I knew that the respondent possessed and used marijuana. In addition,
I was present during several purchases, which is also a criminal
offense. By law, one must report felonies of which one has knowledge.
And in this sense, in not reporting criminal acts, my behavior
was criminal. Obviously, I share this trait with every other criminologist
or researcher of deviant behavior who does his research "in
the field," i.e., in the open air outside the jail cell or
correction house. (And any criminologist who does all of his work
within the confines of an institution of incarceration itself
cannot be taken very seriously as a criminologist.)
I felt it to be of great importance to protect my respondents'
identity in any way that I could. I followed a number of procedures
to assure them of a relative degree of protection. When a subject
was contacted, I wrote his name on a small slip of paper. After
the interview was complete, I destroyed the slip, and I no longer
had either the name or any way of contacting the individual. At
no time did I have a list of any more than twenty individuals
(who were potential interviewees); at no time did I have a list
of any of the respondents who had already been interviewed. Moreover,
since I have gradually allowed myself to forget the names of all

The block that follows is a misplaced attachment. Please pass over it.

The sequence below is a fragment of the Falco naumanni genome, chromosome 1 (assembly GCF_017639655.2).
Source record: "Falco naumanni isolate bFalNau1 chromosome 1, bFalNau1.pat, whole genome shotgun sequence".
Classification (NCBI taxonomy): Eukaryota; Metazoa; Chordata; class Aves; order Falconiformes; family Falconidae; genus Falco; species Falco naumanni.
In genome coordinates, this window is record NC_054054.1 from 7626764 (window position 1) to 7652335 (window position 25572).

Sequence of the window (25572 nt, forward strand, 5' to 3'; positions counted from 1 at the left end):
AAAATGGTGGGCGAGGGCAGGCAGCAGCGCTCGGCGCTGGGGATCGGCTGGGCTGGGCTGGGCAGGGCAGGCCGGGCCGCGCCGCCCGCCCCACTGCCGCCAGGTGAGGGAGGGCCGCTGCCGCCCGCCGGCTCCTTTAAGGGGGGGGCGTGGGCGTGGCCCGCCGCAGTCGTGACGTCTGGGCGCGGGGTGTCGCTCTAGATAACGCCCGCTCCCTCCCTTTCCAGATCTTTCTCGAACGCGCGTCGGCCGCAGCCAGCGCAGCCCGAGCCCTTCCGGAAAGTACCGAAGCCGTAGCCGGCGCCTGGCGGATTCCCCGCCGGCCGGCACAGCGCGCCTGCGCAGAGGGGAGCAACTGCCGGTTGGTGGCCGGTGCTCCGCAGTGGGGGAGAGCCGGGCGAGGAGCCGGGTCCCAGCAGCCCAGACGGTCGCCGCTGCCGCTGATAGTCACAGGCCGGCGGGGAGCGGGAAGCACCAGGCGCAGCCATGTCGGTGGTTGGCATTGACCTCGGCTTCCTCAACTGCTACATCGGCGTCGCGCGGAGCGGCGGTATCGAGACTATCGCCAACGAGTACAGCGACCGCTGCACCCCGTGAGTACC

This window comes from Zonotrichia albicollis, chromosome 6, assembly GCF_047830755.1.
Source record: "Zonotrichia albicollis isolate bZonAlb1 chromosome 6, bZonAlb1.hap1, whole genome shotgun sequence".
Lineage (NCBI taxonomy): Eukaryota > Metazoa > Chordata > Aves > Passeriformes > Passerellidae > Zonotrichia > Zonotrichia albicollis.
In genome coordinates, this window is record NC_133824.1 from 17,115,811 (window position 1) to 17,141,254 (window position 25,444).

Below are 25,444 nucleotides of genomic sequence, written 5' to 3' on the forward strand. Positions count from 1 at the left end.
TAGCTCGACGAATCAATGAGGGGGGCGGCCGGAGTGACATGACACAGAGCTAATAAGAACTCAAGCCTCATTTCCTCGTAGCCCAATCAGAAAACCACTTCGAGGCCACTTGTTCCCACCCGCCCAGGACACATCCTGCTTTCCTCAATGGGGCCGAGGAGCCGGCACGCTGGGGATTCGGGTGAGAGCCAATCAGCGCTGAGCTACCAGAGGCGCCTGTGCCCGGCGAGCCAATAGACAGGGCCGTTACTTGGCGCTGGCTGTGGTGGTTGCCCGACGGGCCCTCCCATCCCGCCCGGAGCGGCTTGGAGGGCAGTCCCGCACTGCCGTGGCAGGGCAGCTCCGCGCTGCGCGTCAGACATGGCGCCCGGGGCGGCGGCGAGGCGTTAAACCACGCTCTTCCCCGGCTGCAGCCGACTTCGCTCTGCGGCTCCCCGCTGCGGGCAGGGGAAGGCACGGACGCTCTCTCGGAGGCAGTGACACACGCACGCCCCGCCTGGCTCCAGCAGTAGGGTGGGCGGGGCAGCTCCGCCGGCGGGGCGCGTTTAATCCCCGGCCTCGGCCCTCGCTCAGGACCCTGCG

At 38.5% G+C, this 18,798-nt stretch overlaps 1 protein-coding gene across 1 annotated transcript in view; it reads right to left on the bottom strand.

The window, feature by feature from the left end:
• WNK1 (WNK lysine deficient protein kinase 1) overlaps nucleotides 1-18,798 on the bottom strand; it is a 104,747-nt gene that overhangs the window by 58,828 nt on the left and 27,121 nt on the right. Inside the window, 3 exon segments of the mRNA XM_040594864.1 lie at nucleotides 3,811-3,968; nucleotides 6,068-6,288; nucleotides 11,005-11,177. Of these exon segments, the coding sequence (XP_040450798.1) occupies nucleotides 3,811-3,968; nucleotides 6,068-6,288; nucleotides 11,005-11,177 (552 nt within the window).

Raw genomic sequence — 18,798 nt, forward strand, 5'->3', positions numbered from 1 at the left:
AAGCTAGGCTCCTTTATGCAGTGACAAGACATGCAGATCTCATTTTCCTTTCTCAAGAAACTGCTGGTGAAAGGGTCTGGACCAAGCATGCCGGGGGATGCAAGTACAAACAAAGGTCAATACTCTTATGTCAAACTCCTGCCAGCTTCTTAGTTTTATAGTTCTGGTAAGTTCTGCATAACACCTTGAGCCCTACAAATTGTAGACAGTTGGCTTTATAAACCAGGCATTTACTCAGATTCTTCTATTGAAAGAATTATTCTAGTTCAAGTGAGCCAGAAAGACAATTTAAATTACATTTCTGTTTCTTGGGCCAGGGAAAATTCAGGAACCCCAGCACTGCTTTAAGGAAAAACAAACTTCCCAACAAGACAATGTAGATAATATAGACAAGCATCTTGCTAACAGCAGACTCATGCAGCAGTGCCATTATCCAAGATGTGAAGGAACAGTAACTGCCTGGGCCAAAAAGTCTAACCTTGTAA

the respondents whom I interviewed, I am not at this time able
to get in touch with any but a tiny handful of the subjects of
my study. Truman Capote claims to have cultivated the ability
of almost total recall after an interview, an ability which he
employed in the writing of In Cold Blood. With regard to
names at any rate, I cultivated precisely the opposite skill:
that of forgetfulness.
This precaution was a way of making sure that the fact that I
had written down names and telephone numbers of respondents and
potential interviewees did not place any of them in jeopardy.
They were assured anonymity, and I felt that it was necessary
to do whatever I could to protect that. If, for some reason or
in some way, the research became known to law-enforcement officers
who saw me as a route to the names of users and, possibly, suppliers,
I would be able to at any given time to be of as little use to
them as possible, even in the case that they confiscated the names.
After the interviews were completed, of course, I became of no
use to them whatsoever.